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Telecommuting and the Demand for Urban Living: A Preliminary Look at White-collar Workers

Author

Listed:
  • Ingrid Gould Ellen

    (Robert F. Wagner Graduate School of Public Service, New York University, 4 Washington Square North, New York, NY 10003, USA, ingrid.ellen@nyuedu)

  • Katherine Hempstead

    (Center for State Health Policy, Rutgers University, 317 George Street, Suite 400, New Brunswick, NJ 08901-2008, USA, hkempstead@cshp.rutgers.edu)

Abstract

With recent advances in communications technology, telecommuting appears to be an increasingly viable option for many workers. For urban researchers, the key question is whether this growing ability to telecommute is altering residential location decisions and leading households to live in smaller, lower-density and more remote locations. Using the Work Schedules supplement from the 1997 Current Population Study, this paper explores this question. Specifically, it examines the prevalence of telecommuting, explores the relationship between telecommuting and the residential choices of white-collar workers and, finally, speculates about future impacts on residential patterns and urban form.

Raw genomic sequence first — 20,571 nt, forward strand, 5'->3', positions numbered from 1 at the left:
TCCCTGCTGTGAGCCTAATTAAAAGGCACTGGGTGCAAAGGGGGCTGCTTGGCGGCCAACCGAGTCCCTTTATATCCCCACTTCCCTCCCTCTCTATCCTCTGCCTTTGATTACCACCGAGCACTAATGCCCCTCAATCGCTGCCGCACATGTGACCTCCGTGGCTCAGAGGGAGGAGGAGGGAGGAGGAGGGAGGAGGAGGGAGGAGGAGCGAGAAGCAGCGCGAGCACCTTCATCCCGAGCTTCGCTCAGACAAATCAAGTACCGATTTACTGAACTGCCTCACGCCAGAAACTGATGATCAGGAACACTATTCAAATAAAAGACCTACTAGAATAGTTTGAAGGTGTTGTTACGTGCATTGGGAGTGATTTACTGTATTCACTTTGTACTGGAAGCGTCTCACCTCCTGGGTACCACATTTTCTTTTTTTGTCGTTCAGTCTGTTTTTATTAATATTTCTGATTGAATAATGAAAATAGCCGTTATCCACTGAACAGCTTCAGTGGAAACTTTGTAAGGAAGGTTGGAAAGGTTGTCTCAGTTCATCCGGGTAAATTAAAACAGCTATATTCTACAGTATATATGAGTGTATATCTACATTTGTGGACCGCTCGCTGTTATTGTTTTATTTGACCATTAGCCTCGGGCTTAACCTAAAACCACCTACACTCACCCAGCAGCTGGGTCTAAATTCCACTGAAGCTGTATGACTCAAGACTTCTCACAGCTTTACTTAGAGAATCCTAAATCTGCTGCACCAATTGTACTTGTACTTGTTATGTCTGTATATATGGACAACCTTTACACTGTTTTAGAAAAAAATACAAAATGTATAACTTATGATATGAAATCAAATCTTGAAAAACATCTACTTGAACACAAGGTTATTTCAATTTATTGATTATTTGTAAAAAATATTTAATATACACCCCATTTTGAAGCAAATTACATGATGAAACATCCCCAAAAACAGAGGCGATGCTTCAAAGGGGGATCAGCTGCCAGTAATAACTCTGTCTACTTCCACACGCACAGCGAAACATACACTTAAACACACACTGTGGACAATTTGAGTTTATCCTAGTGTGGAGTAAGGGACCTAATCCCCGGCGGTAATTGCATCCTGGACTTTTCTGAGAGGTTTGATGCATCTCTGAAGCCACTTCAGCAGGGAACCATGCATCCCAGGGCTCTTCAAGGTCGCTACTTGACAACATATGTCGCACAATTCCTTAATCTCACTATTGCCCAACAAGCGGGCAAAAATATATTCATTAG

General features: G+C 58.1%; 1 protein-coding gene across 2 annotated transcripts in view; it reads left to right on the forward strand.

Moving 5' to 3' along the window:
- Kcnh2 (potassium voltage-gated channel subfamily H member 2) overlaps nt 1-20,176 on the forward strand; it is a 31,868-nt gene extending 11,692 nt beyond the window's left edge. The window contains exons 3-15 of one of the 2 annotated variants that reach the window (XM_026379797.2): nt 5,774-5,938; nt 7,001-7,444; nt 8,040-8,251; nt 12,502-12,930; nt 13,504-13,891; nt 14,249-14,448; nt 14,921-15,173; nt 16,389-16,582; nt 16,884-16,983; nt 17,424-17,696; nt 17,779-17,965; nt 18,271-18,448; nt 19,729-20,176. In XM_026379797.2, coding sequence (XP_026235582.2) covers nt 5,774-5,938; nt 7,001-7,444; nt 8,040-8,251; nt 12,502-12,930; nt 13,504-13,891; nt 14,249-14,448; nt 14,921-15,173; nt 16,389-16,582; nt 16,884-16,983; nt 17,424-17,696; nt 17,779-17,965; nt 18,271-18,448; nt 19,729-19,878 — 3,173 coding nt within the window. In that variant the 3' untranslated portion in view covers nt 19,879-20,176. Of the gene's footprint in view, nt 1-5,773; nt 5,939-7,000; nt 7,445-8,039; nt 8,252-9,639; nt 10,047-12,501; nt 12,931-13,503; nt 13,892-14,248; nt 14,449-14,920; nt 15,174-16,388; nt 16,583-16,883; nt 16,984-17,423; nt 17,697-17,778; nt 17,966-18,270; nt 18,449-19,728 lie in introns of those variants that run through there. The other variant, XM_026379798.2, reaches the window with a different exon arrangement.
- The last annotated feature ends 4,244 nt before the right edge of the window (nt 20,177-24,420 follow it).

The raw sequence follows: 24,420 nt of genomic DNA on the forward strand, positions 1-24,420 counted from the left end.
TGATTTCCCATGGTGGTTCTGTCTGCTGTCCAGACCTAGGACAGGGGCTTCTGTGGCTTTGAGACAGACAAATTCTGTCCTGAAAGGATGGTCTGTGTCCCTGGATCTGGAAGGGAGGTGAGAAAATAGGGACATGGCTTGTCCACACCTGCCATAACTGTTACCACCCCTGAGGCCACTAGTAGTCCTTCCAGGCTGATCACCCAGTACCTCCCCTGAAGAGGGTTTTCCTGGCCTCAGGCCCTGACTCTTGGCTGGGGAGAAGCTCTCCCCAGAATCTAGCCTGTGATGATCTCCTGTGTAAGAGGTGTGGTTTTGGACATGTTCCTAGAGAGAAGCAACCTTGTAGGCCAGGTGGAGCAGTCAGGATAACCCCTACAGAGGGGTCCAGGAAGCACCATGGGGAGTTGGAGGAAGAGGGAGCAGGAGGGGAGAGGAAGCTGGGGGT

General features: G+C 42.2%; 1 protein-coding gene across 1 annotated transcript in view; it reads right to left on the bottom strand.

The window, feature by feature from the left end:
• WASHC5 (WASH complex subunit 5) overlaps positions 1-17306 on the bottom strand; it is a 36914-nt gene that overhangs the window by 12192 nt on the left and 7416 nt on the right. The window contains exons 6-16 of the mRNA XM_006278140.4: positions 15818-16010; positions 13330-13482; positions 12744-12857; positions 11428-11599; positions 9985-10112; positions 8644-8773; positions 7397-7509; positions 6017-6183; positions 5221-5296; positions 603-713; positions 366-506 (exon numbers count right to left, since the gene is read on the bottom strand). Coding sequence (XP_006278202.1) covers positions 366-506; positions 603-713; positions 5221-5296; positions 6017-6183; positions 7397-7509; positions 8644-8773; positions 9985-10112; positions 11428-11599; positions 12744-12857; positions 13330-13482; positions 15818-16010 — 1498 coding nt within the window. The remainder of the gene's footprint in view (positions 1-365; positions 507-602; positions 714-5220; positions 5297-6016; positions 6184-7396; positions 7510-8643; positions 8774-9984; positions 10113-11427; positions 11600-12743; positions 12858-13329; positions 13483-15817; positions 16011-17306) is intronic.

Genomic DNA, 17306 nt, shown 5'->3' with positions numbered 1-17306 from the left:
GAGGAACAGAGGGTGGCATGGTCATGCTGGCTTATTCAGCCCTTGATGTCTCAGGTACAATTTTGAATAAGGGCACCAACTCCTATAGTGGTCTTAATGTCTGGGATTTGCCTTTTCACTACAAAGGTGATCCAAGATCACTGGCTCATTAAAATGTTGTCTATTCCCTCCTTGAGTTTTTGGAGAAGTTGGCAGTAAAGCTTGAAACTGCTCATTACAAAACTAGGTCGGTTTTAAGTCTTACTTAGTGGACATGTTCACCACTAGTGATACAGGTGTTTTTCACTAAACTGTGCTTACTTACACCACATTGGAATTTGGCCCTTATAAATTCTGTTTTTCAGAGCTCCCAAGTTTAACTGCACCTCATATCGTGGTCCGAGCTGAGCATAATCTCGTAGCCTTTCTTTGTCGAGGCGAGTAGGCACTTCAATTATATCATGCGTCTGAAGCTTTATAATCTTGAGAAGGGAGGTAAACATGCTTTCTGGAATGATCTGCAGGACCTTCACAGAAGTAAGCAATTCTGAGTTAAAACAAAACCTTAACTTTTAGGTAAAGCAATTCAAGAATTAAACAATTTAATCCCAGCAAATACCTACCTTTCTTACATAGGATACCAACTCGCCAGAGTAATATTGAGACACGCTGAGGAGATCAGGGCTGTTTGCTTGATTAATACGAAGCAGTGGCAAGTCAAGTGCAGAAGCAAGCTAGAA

Suggested Citation

  • Ingrid Gould Ellen & Katherine Hempstead, 2002. "Telecommuting and the Demand for Urban Living: A Preliminary Look at White-collar Workers," Urban Studies, Urban Studies Journal Limited, vol. 39(4), pages 749-766, April.
  • Handle: RePEc:sae:urbstu:v:39:y:2002:i:4:p:749-766
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    References listed on IDEAS

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    Cited by:

    1. Ory, D T & Mokhtarian, Patricia L, 2005. "An Empirical Analysis of Causality in the Relationship between Telecommuting and Residential and Job Relocation," Institute of Transportation Studies, Working Paper Series qt9ts7d4j5, Institute of Transportation Studies, UC Davis.
    2. Seung-Nam Kim, 2016. "Two traditional questions on the relationships between telecommuting, job and residential location, and household travel: revisited using a path analysis," The Annals of Regional Science, Springer;Western Regional Science Association, pages 537-563.
    3. Timothy G. Schiller, 2004. "Sprawl: what's in a name?," Business Review, Federal Reserve Bank of Philadelphia, issue Q4, pages 26-38.
    4. Patricia L Mokhtarian & Gustavo O Collantes & Carsten Gertz, 2004. "Telecommuting, residential location, and commute-distance traveled: evidence from State of California employees," Environment and Planning A, Pion Ltd, London, vol. 36(10), pages 1877-1897, October.

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